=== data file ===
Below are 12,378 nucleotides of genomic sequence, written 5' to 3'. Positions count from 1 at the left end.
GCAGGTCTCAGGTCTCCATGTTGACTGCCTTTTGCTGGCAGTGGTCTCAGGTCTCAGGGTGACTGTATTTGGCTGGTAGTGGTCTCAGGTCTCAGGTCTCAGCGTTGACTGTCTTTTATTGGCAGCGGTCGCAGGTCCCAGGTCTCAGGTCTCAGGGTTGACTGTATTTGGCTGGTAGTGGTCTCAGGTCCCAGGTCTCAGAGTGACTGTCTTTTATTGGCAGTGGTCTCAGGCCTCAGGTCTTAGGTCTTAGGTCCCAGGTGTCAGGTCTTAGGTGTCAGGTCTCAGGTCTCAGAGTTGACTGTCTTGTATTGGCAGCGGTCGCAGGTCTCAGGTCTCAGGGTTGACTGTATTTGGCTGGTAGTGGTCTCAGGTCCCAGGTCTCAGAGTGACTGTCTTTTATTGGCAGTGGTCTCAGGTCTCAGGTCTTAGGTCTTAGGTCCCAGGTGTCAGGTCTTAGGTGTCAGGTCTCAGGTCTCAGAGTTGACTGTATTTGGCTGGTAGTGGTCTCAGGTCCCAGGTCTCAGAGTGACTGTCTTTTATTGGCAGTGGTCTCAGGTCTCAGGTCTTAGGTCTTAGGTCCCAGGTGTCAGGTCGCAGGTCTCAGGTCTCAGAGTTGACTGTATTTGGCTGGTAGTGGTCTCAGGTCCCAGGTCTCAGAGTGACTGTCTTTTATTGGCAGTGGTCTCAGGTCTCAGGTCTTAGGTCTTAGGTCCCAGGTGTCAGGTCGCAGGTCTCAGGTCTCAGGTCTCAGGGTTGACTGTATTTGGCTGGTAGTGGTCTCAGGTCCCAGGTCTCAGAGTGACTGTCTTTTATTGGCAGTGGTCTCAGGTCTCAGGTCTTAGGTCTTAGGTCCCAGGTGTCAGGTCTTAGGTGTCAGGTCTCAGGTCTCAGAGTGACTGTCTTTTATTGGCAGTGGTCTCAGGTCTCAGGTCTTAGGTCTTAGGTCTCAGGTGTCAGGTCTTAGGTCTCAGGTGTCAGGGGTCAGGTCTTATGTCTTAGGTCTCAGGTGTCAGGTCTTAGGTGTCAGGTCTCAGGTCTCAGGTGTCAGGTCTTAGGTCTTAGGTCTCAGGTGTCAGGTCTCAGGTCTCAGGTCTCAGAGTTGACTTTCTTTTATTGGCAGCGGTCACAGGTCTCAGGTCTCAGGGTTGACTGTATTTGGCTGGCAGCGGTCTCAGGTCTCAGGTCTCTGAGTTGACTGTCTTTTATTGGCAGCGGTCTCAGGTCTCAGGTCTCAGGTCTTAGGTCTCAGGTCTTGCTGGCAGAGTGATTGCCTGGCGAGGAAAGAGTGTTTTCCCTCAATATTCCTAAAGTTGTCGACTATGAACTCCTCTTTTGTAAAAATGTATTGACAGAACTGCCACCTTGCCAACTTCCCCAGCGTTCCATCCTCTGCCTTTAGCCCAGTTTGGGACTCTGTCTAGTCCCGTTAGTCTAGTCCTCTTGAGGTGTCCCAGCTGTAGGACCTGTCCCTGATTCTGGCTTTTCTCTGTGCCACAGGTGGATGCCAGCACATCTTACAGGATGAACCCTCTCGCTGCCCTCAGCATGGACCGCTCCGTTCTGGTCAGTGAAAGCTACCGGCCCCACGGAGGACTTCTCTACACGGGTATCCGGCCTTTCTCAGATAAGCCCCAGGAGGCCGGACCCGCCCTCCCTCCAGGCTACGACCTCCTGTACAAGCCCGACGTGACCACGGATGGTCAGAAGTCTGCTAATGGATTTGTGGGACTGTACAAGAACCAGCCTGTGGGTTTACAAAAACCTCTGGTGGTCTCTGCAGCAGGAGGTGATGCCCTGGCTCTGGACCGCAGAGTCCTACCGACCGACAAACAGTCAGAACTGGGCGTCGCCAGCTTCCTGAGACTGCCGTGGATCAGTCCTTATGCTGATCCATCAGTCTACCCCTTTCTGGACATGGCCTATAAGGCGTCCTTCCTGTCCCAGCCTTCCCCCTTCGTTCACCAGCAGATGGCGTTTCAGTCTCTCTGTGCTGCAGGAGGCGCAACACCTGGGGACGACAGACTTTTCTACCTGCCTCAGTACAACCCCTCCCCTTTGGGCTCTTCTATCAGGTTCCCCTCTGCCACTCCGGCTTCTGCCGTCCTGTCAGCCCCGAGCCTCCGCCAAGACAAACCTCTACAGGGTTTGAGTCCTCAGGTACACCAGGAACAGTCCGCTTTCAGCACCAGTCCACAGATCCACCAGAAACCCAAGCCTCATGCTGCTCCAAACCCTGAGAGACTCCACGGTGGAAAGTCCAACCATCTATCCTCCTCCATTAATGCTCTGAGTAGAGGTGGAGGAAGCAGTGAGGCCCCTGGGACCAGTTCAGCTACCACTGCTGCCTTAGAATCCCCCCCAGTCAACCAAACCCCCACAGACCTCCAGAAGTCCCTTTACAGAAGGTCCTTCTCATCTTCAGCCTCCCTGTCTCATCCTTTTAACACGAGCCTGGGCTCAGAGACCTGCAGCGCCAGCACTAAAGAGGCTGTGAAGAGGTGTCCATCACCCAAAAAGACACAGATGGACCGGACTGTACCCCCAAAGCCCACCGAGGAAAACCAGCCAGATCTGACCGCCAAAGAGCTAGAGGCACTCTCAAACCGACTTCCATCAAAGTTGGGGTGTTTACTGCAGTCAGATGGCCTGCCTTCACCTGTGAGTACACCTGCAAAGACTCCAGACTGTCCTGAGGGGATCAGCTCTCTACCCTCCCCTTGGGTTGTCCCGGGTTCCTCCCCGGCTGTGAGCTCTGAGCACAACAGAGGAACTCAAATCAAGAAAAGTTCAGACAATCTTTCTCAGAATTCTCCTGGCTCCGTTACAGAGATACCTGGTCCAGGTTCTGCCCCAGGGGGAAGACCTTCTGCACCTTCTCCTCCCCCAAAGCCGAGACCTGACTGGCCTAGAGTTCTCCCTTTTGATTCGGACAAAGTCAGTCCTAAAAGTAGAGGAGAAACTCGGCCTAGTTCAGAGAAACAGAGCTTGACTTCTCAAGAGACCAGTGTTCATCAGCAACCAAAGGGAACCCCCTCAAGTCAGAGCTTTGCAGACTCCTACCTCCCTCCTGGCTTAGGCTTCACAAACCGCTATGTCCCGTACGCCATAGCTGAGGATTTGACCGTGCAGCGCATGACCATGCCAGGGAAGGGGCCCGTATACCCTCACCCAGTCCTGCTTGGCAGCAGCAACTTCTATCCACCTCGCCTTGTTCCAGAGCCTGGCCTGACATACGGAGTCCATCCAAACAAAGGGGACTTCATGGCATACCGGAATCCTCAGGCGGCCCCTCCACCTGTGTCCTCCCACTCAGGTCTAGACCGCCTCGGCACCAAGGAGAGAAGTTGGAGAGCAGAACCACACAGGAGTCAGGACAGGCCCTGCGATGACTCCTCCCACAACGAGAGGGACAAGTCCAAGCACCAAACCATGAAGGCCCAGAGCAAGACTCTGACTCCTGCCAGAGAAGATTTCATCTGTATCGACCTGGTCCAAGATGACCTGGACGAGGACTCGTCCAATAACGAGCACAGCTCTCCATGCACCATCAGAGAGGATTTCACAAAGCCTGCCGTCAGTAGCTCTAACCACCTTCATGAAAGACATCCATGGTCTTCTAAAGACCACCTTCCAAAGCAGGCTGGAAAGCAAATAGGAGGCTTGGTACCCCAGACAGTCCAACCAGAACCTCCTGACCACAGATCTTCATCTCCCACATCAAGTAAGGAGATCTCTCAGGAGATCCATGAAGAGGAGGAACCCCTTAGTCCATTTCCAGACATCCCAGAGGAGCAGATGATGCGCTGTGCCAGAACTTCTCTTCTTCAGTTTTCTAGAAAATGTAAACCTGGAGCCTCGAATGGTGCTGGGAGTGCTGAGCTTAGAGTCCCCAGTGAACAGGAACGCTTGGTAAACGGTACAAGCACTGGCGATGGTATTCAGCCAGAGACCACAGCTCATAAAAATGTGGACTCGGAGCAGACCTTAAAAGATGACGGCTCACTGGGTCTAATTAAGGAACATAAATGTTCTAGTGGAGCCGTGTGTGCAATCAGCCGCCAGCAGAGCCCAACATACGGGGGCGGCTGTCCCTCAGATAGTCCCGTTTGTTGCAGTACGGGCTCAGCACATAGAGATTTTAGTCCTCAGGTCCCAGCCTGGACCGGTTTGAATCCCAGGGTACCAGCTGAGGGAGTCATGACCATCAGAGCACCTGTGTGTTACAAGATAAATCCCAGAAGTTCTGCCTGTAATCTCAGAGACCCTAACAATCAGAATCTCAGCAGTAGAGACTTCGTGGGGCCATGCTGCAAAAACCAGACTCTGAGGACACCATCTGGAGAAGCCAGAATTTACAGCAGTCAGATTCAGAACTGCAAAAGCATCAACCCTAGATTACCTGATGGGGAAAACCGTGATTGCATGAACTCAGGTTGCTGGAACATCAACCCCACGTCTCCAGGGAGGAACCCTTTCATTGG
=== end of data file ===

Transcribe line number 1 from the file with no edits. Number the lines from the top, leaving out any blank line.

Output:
Below are 12,378 nucleotides of genomic sequence, written 5' to 3'. Positions count from 1 at the left end.